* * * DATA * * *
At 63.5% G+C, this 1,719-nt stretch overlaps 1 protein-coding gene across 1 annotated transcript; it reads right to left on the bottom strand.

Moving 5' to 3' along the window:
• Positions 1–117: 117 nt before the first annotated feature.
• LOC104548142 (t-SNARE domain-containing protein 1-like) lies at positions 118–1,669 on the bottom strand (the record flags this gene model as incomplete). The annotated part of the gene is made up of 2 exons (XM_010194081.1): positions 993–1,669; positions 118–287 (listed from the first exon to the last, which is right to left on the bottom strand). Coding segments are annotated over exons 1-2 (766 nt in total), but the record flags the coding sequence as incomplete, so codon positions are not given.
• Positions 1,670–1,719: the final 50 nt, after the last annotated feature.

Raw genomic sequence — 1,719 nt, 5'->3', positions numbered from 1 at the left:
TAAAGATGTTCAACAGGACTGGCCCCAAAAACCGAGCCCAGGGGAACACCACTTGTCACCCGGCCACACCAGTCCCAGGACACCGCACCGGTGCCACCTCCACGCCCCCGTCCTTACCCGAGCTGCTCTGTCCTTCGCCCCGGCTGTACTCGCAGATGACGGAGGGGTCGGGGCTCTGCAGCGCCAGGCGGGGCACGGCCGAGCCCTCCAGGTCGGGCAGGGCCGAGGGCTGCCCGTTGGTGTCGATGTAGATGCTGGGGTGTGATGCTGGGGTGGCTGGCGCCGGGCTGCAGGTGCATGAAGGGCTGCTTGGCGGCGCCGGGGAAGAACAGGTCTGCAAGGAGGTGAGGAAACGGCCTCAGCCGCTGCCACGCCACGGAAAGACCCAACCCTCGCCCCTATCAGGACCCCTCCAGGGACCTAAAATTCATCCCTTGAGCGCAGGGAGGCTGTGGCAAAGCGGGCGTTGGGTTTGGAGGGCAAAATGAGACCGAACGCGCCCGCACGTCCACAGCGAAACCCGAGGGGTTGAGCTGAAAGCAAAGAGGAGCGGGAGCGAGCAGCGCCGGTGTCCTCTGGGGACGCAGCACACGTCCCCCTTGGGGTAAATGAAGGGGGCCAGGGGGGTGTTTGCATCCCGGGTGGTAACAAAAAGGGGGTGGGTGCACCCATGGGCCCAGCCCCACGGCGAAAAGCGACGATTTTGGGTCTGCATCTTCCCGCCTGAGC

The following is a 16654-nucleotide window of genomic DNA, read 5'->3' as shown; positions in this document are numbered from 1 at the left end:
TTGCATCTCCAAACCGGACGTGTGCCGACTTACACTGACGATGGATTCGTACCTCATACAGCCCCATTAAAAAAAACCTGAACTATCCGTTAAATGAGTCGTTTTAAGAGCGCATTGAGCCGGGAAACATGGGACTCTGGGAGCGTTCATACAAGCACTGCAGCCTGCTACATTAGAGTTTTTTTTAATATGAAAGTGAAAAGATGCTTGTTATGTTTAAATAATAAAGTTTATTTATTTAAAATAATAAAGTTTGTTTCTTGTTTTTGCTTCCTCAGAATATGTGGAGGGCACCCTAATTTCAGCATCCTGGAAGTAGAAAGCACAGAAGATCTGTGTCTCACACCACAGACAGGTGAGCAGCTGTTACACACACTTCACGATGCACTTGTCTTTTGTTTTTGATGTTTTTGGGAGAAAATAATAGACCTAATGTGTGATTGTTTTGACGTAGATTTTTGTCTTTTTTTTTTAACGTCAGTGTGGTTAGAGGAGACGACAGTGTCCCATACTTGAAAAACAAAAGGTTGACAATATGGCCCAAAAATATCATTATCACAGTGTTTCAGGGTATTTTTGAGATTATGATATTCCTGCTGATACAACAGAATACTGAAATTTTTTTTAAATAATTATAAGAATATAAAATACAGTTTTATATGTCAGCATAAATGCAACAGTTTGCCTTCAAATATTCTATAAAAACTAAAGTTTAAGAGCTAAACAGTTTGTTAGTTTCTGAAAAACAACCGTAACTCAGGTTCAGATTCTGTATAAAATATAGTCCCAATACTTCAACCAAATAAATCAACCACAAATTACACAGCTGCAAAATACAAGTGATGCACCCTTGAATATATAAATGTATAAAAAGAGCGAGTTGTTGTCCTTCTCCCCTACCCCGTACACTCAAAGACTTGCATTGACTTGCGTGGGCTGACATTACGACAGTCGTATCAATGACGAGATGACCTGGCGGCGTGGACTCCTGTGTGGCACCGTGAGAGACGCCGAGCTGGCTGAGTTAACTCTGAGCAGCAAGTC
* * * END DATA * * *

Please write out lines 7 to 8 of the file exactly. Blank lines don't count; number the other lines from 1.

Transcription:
TAAAGATGTTCAACAGGACTGGCCCCAAAAACCGAGCCCAGGGGAACACCACTTGTCACCCGGCCACACCAGTCCCAGGACACCGCACCGGTGCCACCTCCACGCCCCCGTCCTTACCCGAGCTGCTCTGTCCTTCGCCCCGGCTGTACTCGCAGATGACGGAGGGGTCGGGGCTCTGCAGCGCCAGGCGGGGCACGGCCGAGCCCTCCAGGTCGGGCAGGGCCGAGGGCTGCCCGTTGGTGTCGATGTAGATGCTGGGGTGTGATGCTGGGGTGGCTGGCGCCGGGCTGCAGGTGCATGAAGGGCTGCTTGGCGGCGCCGGGGAAGAACAGGTCTGCAAGGAGGTGAGGAAACGGCCTCAGCCGCTGCCACGCCACGGAAAGACCCAACCCTCGCCCCTATCAGGACCCCTCCAGGGACCTAAAATTCATCCCTTGAGCGCAGGGAGGCTGTGGCAAAGCGGGCGTTGGGTTTGGAGGGCAAAATGAGACCGAACGCGCCCGCACGTCCACAGCGAAACCCGAGGGGTTGAGCTGAAAGCAAAGAGGAGCGGGAGCGAGCAGCGCCGGTGTCCTCTGGGGACGCAGCACACGTCCCCCTTGGGGTAAATGAAGGGGGCCAGGGGGGTGTTTGCATCCCGGGTGGTAACAAAAAGGGGGTGGGTGCACCCATGGGCCCAGCCCCACGGCGAAAAGCGACGATTTTGGGTCTGCATCTTCCCGCCTGAGC

The following is a 16654-nucleotide window of genomic DNA, read 5'->3' as shown; positions in this document are numbered from 1 at the left end: